Visual acuity after iridectomy or aspiration for congenital cataract: Experimental and clinical studies.

Studies with a camera and a model eye showed that the image produced by peripheral light rays is inferior to the image produced by paraxial rays. In a retrospective clinical study, we determined the best corrected visual acuity in 33 patients (52 eyes) who had had iridectomy (group I) or aspiration (group II) or both for central cataracts. Vision was significantly better (p less than 0.01) in group II than in group I, and postoperative complications of aspiration were minimal. Some patients had unilateral amblyopia or pendular nystagmus. We conclude that if vision is to be improved with a single procedure, aspiration - not optical iridectomy - is indicated. We could not identify any factors in early infancy that would have predicted which patients with congenital central cataracts required early surgery.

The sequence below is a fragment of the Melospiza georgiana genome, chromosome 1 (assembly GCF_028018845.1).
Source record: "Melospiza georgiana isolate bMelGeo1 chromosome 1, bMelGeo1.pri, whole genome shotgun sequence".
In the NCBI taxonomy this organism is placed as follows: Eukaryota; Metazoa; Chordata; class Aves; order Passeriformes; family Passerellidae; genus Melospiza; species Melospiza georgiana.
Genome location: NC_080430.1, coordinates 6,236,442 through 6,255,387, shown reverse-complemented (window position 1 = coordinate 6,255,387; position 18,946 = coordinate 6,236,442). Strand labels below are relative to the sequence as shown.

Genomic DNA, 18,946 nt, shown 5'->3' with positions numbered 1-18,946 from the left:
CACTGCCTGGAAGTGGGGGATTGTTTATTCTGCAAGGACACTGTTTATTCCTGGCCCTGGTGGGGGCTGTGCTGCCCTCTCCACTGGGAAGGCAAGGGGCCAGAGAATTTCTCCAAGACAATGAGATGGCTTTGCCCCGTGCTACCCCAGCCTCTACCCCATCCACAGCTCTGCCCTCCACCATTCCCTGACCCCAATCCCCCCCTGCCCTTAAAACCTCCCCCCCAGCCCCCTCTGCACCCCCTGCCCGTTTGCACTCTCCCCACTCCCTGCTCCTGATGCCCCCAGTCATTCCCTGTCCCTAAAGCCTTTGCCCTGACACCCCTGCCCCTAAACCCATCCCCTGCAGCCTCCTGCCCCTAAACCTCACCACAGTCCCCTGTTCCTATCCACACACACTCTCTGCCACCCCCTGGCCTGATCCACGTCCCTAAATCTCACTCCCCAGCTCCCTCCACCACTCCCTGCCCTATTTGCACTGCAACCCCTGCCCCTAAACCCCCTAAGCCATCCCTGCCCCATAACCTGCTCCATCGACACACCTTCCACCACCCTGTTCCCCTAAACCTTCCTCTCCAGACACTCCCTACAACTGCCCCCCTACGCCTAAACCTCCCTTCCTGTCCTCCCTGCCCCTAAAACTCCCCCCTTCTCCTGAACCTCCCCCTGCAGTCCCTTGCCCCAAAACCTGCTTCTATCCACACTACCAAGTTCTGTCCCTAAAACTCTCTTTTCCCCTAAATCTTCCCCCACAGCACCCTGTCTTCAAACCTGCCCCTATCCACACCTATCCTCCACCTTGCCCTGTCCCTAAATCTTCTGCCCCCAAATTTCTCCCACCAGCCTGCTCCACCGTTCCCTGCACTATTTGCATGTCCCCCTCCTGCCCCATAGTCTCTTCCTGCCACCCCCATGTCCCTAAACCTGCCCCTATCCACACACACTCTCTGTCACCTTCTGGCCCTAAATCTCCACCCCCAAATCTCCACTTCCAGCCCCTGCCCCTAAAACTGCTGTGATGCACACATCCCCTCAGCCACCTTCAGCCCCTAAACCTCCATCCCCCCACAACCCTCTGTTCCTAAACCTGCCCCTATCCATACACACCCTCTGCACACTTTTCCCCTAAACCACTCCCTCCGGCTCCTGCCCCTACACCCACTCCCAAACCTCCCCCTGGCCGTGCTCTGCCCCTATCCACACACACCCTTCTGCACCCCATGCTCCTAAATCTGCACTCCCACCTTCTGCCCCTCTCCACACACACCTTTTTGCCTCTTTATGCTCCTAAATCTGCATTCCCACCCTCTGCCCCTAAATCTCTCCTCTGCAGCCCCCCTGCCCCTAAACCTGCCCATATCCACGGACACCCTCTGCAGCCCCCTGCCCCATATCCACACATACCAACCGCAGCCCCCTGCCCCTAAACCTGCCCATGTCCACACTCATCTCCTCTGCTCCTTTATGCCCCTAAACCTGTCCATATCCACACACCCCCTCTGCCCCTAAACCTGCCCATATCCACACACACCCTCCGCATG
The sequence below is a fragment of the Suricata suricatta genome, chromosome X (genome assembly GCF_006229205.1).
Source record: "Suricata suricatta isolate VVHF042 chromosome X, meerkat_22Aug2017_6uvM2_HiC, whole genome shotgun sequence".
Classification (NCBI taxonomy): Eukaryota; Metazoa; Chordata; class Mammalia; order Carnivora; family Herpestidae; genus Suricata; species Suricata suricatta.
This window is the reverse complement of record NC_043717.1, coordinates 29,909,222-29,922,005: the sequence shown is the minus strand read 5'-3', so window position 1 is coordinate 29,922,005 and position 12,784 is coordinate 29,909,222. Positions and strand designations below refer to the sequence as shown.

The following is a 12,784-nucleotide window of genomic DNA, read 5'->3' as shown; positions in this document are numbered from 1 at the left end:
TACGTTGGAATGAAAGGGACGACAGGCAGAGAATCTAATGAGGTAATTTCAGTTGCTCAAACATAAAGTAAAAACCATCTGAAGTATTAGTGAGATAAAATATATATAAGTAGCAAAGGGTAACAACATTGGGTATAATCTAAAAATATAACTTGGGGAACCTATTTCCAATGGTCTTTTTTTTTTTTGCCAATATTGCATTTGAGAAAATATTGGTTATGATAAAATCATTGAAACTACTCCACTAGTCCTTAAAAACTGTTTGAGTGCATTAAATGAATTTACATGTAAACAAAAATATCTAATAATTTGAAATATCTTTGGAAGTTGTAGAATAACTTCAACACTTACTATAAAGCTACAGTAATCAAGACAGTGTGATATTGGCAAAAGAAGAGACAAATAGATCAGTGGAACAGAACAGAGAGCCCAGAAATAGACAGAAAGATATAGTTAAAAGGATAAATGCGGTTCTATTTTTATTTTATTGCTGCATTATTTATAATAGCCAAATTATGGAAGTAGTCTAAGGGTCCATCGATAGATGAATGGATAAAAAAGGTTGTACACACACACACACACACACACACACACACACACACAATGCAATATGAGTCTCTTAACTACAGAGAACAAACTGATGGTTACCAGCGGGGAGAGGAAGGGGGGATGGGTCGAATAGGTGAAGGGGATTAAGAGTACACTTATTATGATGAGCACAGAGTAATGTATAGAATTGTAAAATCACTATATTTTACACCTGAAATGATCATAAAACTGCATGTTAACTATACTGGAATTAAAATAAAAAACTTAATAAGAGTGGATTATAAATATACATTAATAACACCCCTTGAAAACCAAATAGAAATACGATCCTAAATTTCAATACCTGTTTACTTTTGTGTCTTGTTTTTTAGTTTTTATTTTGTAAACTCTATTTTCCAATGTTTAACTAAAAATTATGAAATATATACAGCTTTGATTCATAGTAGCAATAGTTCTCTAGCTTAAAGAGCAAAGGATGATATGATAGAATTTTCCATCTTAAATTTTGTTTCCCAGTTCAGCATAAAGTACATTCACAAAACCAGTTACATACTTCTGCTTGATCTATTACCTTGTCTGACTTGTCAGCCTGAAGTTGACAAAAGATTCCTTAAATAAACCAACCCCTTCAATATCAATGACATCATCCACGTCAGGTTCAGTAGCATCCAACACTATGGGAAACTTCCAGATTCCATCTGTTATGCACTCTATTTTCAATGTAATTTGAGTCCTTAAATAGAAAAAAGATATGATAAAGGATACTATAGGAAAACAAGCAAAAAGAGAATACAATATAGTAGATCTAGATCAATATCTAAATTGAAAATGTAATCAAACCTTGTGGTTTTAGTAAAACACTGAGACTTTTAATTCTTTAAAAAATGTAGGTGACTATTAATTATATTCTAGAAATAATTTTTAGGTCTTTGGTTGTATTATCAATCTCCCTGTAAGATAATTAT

AuthorsS W Weber, J S Crawford, J H Arndt, J S Parker
JournalCanadian journal of ophthalmology. Journal canadien d'ophtalmologie (Can J Ophthalmol) Vol. 13 Issue 4 Pg. 229-36 (Oct 1978) ISSN: 0008-4182 [Print] England
PMID743605 (Publication Type: Comparative Study, Journal Article)
  • Cataract (congenital, physiopathology)
  • Cataract Extraction
  • Child
  • Child, Preschool
  • Computers
  • Evaluation Studies as Topic
  • Follow-Up Studies
  • Humans
  • Iris (surgery)
  • Models, Biological
  • Retrospective Studies
  • Suction
  • Visual Acuity

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